It is time to start describing the grammar for ASPL. We start with basic arithmetic expressions that support adding, subtracting, multiplying, and dividing positive numbers only. Later we will add negative numbers and grouping as well. This will be the base of our parser.

First, let’s examine what our expressions are made of. We want to start really small, so this will be a tiny subset of the full grammar.

For now, we will only have:

. These are integer and floating point numbers**Literals**. These consist of literals and arithmetic operators for addition**Binary infix expressions**`+`

, subtraction`-`

, multiplication`*`

and division`/`

Based on these elements we can describe the grammar as follows:

```
expression := literal | infix_binary ;
literal := integer | floating_point ;
integer := digit+ ;
floating_point := digit+ ( "." digit+ )? ;
digit := "0" ... "9" ;
infix_binary := expression operator expression ;
operator := "+" | "-" | "*" | "/" ;
```

All right, we have the grammar, but what does it mean? Let’s see.

As I mentioned previously, every rule has a head and a body. The head is the name of the rule, and the body describes what the rule is supposed to do.

In our notation the head and body is separated by `:=`

. Nonterminals are all lowercase strings. Terminals are strings enclosed in quotes. Rules are terminated with `;`

at the end. We allow the selection between a series of productions with the `|`

symbol. `...`

is used to denote a range with both limits included.

We also borrow some stuff from regular expressions, so we have a familiar syntax. We use `(`

and `)`

for grouping. `*`

means the previous symbol or group may repeat zero or more times. `+`

is similar, it requires the preceding production to appear one or more times. And finally `?`

requires the preceding production to appear zero or one time.

Now we can fully understand our grammar. Let’s build an expression from scratch.

`expression := literal | infix_binary ;`

It means that an expression is either a `literal`

, or an `infix_binary`

, both of them are referring to rules.

Let’s pick `literal`

:

`literal := integer | floating_point ;`

We see that a literal is either an integer or a floating point number.

We select `floating_point`

this time:

`floating_point := digit+ ( "." digit+ )? ;`

Here comes an interesting bit. A floating point number is one or more digits (`digit+`

), optionally followed by a `.`

and at least one or more digits (`( "." digit+ )?`

).

If we choose `integer`

instead, we get this rule:

`integer := digit+ ;`

It’s much simpler than the `floating_point`

rule, it simply states that an integer is a sequence of one or more digits.

Now we need to know what a digit is:

`digit := "0" ... "9" ;`

A digit is a character in the range of `0 ... 9`

.

So far so good. Here comes the most important rule in our tiny grammar:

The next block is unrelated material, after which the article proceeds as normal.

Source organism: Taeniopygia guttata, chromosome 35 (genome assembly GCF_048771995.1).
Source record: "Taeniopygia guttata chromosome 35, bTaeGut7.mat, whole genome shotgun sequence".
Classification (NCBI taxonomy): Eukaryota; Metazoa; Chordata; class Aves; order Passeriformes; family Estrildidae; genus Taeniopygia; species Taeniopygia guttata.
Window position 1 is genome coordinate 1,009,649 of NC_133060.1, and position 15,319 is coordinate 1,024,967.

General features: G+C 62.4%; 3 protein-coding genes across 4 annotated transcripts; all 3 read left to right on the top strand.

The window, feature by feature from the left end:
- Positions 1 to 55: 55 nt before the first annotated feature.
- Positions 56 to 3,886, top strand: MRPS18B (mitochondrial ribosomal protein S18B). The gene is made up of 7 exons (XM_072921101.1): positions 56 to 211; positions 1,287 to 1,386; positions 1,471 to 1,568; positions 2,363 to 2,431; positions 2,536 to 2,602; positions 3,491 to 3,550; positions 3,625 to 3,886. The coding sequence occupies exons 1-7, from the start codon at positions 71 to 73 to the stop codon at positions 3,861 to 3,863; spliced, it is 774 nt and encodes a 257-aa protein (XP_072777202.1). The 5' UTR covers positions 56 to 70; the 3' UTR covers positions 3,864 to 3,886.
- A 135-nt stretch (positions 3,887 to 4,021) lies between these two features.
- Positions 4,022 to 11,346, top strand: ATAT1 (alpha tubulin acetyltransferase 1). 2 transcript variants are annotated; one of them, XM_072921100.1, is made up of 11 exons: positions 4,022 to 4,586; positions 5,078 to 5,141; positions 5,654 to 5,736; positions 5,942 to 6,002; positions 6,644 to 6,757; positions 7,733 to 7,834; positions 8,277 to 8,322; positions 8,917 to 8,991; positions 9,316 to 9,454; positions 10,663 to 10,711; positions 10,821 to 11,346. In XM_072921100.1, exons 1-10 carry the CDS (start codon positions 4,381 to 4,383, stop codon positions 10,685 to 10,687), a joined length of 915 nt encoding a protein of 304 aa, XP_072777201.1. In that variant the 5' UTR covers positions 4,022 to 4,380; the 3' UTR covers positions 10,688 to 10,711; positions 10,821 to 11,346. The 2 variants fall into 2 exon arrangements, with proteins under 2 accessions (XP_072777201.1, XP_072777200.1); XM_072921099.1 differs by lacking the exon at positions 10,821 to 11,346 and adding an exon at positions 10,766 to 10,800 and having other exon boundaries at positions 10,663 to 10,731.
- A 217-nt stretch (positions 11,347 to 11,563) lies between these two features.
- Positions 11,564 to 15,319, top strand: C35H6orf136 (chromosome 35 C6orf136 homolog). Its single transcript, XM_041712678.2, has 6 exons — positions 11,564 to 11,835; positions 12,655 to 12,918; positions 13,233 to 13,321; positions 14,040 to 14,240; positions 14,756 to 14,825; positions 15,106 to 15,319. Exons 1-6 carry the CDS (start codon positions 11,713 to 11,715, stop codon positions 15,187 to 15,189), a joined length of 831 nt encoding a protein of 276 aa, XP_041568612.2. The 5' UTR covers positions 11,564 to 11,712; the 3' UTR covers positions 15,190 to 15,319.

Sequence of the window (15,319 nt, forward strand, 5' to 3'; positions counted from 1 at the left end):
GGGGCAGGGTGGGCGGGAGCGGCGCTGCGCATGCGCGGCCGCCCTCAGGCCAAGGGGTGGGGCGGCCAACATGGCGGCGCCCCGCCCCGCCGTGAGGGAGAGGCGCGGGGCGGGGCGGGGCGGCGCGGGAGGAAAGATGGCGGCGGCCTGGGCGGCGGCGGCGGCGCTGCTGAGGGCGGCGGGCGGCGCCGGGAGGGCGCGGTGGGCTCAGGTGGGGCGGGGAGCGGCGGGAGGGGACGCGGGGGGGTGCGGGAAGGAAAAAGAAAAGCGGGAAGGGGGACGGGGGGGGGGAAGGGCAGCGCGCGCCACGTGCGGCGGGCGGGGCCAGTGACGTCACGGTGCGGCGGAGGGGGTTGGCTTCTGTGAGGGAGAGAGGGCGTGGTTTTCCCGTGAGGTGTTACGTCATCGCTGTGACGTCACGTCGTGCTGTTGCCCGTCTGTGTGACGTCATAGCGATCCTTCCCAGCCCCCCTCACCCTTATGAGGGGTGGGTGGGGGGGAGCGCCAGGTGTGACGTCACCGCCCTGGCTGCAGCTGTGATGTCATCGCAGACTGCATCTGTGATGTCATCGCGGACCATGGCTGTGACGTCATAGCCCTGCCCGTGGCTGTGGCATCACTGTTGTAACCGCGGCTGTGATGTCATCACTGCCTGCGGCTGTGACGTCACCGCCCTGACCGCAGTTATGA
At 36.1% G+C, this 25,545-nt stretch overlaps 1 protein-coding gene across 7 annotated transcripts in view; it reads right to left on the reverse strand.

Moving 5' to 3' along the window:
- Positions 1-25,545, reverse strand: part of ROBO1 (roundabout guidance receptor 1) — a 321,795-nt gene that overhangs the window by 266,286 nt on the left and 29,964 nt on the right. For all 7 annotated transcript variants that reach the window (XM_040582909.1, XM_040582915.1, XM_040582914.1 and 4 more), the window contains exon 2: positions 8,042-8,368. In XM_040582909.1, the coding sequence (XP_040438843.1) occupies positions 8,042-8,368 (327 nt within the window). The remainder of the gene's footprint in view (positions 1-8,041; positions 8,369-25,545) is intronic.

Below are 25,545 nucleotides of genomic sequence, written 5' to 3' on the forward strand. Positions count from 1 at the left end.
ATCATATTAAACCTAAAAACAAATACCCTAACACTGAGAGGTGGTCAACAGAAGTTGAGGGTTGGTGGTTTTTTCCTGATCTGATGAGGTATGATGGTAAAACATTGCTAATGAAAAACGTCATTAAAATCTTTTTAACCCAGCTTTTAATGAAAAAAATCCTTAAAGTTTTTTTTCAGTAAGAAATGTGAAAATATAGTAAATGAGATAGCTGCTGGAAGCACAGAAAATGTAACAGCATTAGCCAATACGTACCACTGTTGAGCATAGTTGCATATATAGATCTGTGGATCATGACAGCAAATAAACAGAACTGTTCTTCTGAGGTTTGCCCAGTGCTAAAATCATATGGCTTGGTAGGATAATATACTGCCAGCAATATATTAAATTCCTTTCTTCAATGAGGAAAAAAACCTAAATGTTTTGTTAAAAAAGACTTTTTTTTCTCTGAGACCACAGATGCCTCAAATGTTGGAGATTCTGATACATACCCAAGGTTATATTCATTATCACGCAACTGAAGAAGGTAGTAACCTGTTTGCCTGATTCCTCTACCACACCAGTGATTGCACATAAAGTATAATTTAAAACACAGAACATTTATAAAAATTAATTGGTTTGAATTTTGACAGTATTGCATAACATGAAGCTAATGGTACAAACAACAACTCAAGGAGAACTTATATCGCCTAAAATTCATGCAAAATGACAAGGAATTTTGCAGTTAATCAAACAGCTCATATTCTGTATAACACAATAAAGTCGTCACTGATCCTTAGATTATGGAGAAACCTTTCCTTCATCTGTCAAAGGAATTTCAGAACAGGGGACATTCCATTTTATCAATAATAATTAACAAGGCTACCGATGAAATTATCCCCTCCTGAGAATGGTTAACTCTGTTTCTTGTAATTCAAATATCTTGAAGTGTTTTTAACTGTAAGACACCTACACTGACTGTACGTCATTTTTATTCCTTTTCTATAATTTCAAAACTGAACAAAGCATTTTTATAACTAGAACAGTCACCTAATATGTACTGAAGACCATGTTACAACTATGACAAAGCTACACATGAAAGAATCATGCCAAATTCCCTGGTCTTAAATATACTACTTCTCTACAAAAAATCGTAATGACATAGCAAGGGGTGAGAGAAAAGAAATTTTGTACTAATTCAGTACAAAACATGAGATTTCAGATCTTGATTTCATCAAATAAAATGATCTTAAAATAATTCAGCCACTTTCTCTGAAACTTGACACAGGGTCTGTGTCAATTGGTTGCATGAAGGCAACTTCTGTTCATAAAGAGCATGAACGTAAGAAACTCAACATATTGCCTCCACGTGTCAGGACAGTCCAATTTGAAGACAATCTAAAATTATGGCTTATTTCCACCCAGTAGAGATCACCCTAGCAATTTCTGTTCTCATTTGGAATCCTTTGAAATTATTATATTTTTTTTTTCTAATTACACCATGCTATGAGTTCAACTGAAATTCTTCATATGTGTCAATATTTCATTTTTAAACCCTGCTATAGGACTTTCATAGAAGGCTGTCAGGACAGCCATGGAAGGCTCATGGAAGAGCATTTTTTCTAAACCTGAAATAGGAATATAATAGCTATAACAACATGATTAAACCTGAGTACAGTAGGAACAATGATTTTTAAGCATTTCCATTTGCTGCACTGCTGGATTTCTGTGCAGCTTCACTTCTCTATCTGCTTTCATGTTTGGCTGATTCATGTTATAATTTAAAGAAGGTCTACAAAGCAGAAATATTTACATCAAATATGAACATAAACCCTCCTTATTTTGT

`infix_binary := expression operator expression ;`

Here is the point where the grammar gets recursive. An `infix_binary`

rule is combination of an `expression`

, an `operator`

, and another `expression`

, `expression`

being the first rule we started our grammar with. This means it can contain anything we described so far.

The only unknown rule left is `operator`

.

`operator := "+" | "-" | "*" | "/" ;`

It says an operator is one of the following symbols: `+`

, `-`

, `*`

, `/`

.

If you have sharp eyes you may notice now that we have a problem. This grammar is actually *ambiguous*. It means, it is possible to choose different productions that will lead to the same string at the end.

I give you an example.

Try creating this expression with our current grammar: `2 * 3 + 4`

. How many different ways can you produce it? Let’s see.

One way to do it:

- Start with the
`expression`

rule, and pick`infix_binary`

. - For the left-hand side of the
`infix_binary`

, pick`infix_binary`

again.- In the inner
`infix_binary`

, pick`integer`

(`2`

) for the left-hand side. - Pick
`*`

for the`operator`

. - Pick
`integer`

(`3`

) for the right-hand side.

- In the inner
- For the operator of the outer
`infix_binary`

, pick`+`

. - For the right-hand side of the outer
`infix_binary`

, pick`integer`

(`4`

).

Another way:

- Start with the
`expression`

rule, and pick`infix_binary`

. - Pick
`integer`

(`2`

) for the left-hand side. - Pick
`*`

for the`operator`

. - Pick
`infix_binary`

for the right-hand side.- In the inner
`infix_binary`

, pick`integer`

(`3`

) for the left-hand side. - Pick
`+`

for the`operator`

. - Pick
`integer`

(`4`

) for the right-hand side.

- In the inner

What did we get as a result of these 2 expressions?

`(2 * 3) + 4`

in the first expression and `2 * (3 + 4)`

in the second. It’s clear that these two are different, right?

Let’s execute them:

`(2 * 3) + 4 = 10`

versus `2 * (3 + 4) = 14`

, so we can say that

`(2 * 3) + 4`

≠ `2 * (3 + 4)`

This is a serious issue because it means that the parser may misunderstand the source code. We have to fix this.

This is exactly what we are going to do next time.

Stay tuned. I’ll be back.